Books & Music
Food & Wine
Health & Fitness
Hobbies & Crafts
Home & Garden
News & Politics
Religion & Spirituality
Travel & Culture
TV & Movies
German Beer, Fast Facts
For the original Germans, the Teutons, beer was so precious it was offered as a sacrifice to the gods. And Germans still like their beer; as a country they are third behind the Czech Republic and Ireland in the amount consumed per person while, as Mark Twain once commented, German beers are as different as hens in a farmyard.
There is even an annual "Day of German Beer", Tag des Deutschen Bieres, on April 23rd. Some family breweries in Southern Germany brew a "Limited Edition Beer of the Year", Jahrgansbier 23.04, which is distributed 120 days later at the end of August, and each brewery is allowed to produce only 6,000 liters with every bottle carrying a serial number.
To order one beer in Germany, raise one thumb. Raising your first finger means that you are ordered two beers, one with the thumb and one with the finger. So be careful with those fingers and thumbs unless you really do want two beers, which, especially in Bavaria, can be dangerous because.........
Bier is officially considered as food in Bavaria, even appearing as one on some menus, and the normal Bavarian beer glass, a krug, is a Mass, which holds one liter or about two pints.
Bavaria not only has over 600 breweries, it is also home to the oldest Brewery in Germany, which is still in operation and has its own Brewmaster degree program. Founded in 1040 by the Benedictine monks in Freising, it is the Weihenstephan Brewery, and possibly the oldest functioning brewery in the world!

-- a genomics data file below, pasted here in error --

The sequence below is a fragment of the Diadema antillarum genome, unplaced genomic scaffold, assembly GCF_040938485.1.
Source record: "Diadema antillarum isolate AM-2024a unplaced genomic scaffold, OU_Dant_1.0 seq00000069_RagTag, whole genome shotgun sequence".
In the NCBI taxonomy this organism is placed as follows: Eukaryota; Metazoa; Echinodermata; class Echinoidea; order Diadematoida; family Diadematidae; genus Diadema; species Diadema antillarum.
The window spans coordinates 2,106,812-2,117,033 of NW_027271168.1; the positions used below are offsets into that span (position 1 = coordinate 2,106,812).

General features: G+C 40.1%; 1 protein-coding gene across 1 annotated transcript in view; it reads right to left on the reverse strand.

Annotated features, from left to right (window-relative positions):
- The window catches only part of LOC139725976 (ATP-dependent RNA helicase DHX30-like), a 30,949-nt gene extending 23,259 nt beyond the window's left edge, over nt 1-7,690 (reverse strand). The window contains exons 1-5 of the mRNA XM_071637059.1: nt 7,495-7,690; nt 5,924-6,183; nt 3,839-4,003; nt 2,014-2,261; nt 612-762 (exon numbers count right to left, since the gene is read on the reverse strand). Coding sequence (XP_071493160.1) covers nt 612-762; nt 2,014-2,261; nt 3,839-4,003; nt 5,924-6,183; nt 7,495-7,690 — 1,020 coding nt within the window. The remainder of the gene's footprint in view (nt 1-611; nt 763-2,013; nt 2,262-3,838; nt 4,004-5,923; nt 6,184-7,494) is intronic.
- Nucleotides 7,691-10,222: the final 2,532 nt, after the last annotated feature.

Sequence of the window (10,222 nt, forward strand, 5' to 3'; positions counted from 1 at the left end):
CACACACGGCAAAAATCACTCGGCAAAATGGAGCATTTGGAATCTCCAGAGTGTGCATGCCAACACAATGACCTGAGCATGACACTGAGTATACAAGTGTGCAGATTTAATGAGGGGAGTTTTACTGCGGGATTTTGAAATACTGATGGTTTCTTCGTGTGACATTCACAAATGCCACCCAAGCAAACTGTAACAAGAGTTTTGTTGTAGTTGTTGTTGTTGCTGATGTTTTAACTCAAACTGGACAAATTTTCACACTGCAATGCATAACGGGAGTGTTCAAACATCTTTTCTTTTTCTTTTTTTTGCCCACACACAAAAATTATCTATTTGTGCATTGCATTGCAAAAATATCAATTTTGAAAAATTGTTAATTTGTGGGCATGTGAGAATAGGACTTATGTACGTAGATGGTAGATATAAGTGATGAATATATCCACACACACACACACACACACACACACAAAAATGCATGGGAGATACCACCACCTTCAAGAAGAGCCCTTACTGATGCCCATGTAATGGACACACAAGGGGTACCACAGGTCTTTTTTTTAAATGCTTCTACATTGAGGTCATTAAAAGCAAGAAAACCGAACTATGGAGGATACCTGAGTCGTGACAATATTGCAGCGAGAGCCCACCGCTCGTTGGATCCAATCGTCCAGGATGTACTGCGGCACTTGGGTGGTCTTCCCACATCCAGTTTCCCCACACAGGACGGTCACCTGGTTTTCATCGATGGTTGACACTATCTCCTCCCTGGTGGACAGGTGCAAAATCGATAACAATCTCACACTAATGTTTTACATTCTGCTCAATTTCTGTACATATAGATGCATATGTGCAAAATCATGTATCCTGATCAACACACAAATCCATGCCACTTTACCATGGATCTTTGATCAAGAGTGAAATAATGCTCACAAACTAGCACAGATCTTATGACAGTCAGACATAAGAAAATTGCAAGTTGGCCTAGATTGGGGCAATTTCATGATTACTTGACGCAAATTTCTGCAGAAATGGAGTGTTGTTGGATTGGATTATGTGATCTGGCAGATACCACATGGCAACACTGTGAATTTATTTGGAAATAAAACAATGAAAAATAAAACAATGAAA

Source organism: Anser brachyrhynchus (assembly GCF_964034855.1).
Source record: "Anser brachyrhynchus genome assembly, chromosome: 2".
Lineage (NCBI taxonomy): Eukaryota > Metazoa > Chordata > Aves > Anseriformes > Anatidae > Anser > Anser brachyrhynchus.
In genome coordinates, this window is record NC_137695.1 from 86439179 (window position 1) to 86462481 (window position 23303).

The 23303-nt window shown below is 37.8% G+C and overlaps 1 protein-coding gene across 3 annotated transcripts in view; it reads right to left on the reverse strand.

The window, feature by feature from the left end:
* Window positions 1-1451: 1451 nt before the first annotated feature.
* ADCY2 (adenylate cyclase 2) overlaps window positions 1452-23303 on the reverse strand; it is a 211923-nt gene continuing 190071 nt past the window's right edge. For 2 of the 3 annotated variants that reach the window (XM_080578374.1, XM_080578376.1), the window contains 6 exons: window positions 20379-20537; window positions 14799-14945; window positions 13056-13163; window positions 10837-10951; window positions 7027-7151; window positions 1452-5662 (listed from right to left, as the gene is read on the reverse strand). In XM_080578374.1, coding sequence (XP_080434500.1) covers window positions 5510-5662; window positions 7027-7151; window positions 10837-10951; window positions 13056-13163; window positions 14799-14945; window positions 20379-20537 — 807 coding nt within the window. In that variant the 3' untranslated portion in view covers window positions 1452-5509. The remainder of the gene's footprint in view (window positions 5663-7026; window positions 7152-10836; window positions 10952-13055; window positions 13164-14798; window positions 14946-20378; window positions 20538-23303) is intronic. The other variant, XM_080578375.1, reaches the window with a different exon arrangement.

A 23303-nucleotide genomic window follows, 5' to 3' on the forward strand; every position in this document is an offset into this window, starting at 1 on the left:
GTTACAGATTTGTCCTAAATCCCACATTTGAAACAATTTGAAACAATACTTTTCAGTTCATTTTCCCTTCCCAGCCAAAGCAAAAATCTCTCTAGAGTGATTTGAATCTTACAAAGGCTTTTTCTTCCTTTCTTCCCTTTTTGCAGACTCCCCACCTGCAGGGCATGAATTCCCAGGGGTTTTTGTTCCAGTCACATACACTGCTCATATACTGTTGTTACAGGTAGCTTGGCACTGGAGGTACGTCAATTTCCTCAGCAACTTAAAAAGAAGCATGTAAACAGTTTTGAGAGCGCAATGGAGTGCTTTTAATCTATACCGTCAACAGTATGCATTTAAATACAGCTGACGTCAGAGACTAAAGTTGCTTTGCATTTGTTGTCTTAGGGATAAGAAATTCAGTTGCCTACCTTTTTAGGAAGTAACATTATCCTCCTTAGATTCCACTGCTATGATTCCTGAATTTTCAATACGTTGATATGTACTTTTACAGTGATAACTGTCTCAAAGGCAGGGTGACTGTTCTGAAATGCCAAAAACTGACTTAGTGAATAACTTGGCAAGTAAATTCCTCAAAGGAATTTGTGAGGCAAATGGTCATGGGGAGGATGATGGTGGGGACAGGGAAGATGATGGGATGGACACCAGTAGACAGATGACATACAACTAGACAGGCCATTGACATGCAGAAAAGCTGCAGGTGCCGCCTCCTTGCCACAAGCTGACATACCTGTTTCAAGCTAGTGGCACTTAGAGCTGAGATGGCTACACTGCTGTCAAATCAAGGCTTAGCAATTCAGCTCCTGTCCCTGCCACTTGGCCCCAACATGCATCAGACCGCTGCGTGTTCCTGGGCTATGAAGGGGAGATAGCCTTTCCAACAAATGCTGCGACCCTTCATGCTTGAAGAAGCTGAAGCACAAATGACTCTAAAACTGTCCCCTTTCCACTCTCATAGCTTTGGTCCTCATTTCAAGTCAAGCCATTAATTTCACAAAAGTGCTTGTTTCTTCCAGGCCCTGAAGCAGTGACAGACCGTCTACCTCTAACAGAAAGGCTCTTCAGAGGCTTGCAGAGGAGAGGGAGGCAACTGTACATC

Brewing beer was a specialty of monks throughout the ages because it was served with their meals, and they prepared special brews to drink during their 'Fasts' as the beer's food and vitamin value helped combat "fasting fatigue".
And interestingly, for the monks, during the middle ages those who brewed the beer were allowed to drink five liters, about ten pints, each day.
A law guaranteeing the purity of beer was in force in Bavaria from 1516 until 1988, by which time it had been adopted, perhaps unwillingly, by the rest of Germany, and it was later lifted by the European Court of Justice. Called the Reinheitsgebot, meaning 'purity order', the law stipulated that only water, barley and hops were allowed to be used, with yeast not being added until a later date. Some traditional brewers stay with the original ingredients and their beers are highly valued, but most do not although they don't always admit this, and now any permitted food additive can be allowed in the brewing process.
It started out as protection against the bubonic plague and the periodic widespread invasions of flies, but now the typical ceramic German Beer Stein is to be seen everywhere and is often used to symbolize Germany. The original 14th century beer stein had no lid, but a permanently attached pewter top was created in the early 16th century protecting the contents of the stoneware steins from germs, flies, dust and anything else floating about in the air.
Even the smallest region will usually have its own brewery.
Which makes it easy to understand why Germany has 5,000 breweries. It would take rather a long time to try all the different beers, and, although it is not expensive to buy, often cheaper than some mineral waters, it would also take a lot of money. Incidentally there are over 500 types of mineral water from which to choose.